Be careful what you post on websites like Facebook and MySpace. Because social media case law is still being written. Judges have to use their own discretion in determining what can be compelled to be produced by court order in a personal injury case. One plaintiff recently found this out the hard way when she was ordered to turn over information from social networking sites to the defendants’ counsel.
In the case of Thompson v. AutoLiv, the plaintiff alleged that she suffered “massive, life-threatening, permanent, and irreversible injuries” as the result of a faulty seat belt that failed to restrain her during an auto accident. Thompson stated in her complaint that the defendant knew that the seat belt could “spool out” during an accident and did nothing to stop the distribution of cars with these faulty belts or to warn potential victims. The plaintiff also filed suit against TRW, the manufacturer of the airbags in the car, claiming that they did not deploy as intended at 27 miles per hour. On the surface, this looks like a typical product liability case, and normal discovery procedure would be limited to the plaintiff producing copies of medical records and other information relevant to the case.
However, a recent order in the United States District Court for Nevada is ordering the plaintiff to produce new evidence. This order comes directly from a request by the defendant due to a Facebook and MySpace search. Apparently, the defendant browsed the plaintiff’s social media pages and found that some of her posts were inconsistent with the stated injuries.
Specifically, the defendant alleges that Thompson appeared on Facebook and other social media sites in photographs depicting her engaged in dancing, swinging on swing sets, and enjoying various water sports–all things that she claimed she was unable to do as a result of her injuries. Her Facebook page also gave detailed information about her social life and relationship status with various friends, as well as her employment history from the date of the accident. The defendant claimed that all of this public information directly contradicted claims made in her complaint against the company and was therefore relevant to the lawsuit.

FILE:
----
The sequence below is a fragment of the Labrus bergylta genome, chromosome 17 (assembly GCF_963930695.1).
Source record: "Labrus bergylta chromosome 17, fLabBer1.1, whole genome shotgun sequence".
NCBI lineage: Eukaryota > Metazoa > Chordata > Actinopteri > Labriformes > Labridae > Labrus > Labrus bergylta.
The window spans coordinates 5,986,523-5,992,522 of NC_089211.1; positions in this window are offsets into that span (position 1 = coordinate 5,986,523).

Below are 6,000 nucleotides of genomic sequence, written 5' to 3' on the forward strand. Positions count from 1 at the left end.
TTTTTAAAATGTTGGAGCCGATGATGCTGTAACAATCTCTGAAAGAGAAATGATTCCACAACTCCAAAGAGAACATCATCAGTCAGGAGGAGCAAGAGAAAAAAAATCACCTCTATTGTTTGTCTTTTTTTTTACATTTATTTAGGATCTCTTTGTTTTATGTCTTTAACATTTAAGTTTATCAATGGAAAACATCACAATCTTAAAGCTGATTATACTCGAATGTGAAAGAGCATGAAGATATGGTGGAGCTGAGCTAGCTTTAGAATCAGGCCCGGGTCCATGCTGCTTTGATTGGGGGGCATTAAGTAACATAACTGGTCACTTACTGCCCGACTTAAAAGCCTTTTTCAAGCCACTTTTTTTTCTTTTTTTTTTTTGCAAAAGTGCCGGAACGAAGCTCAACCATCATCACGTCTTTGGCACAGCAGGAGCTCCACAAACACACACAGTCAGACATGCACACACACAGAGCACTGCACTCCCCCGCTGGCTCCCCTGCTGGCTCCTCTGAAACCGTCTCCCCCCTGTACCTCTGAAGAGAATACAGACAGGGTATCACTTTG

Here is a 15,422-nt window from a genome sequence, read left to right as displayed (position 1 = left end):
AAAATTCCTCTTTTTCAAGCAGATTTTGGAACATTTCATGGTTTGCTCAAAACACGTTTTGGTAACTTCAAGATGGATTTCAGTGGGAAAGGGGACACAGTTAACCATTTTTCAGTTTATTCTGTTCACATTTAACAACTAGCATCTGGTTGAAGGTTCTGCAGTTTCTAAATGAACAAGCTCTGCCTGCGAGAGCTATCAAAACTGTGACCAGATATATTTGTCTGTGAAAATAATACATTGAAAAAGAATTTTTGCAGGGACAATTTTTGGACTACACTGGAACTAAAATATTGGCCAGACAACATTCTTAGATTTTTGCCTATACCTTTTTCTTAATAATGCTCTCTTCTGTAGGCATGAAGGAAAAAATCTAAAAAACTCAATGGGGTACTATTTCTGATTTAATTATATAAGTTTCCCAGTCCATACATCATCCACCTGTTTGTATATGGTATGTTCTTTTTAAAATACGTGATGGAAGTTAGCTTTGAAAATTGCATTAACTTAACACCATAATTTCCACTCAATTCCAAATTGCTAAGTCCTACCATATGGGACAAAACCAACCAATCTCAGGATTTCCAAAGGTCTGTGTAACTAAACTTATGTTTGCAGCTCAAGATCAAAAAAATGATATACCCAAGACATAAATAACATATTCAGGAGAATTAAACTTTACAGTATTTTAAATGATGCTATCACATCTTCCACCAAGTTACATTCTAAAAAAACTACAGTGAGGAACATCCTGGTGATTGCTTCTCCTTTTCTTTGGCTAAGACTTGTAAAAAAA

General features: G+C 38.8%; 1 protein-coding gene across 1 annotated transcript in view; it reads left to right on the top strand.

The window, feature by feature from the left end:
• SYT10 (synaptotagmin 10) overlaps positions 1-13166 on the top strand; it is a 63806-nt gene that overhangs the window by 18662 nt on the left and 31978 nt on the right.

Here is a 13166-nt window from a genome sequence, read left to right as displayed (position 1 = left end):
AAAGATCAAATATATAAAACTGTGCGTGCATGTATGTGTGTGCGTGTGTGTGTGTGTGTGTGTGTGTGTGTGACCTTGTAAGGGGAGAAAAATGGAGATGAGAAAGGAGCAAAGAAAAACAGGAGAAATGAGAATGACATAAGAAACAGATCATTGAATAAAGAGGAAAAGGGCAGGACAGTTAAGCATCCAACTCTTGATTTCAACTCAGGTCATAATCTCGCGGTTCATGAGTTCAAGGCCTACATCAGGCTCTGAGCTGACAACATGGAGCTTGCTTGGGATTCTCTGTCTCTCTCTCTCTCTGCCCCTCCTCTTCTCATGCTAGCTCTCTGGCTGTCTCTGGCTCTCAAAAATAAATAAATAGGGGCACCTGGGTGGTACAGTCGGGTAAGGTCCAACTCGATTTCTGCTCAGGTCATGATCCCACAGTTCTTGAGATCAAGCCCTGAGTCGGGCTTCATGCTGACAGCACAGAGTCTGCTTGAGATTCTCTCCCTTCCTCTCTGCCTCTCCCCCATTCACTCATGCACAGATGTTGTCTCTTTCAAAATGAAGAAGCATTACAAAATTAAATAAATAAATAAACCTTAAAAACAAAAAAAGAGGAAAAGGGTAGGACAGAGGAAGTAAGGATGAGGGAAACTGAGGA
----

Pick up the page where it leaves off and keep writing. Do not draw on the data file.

However, when initially asked to produce copies of her Facebook and other social media photographs and wall posts, the plaintiff denied that the defendant had any right to this material and sent them severely redacted copies of her social media activity instead. She also changed her privacy settings so the defendant no longer had access to her pages.
The United States District Court determined that the social media material requested by the defendant was relative to the case, despite the plaintiff’s argument to the contrary and the plaintiff’s further argument that some of the requested material included “tagged” photos from other people’s social media pages over which the plaintiff had no control. The court also determined that the plaintiff must hand over all uploaded posts and photos to the defendant within ten days, although the defendant is not permitted to make copies of or share the information with anyone outside of the defendant’s legal counsel.
Remember that everything you post on the internet is out there somewhere, and be careful about releasing any type of personal information, especially if you are pursuing a claim against another party.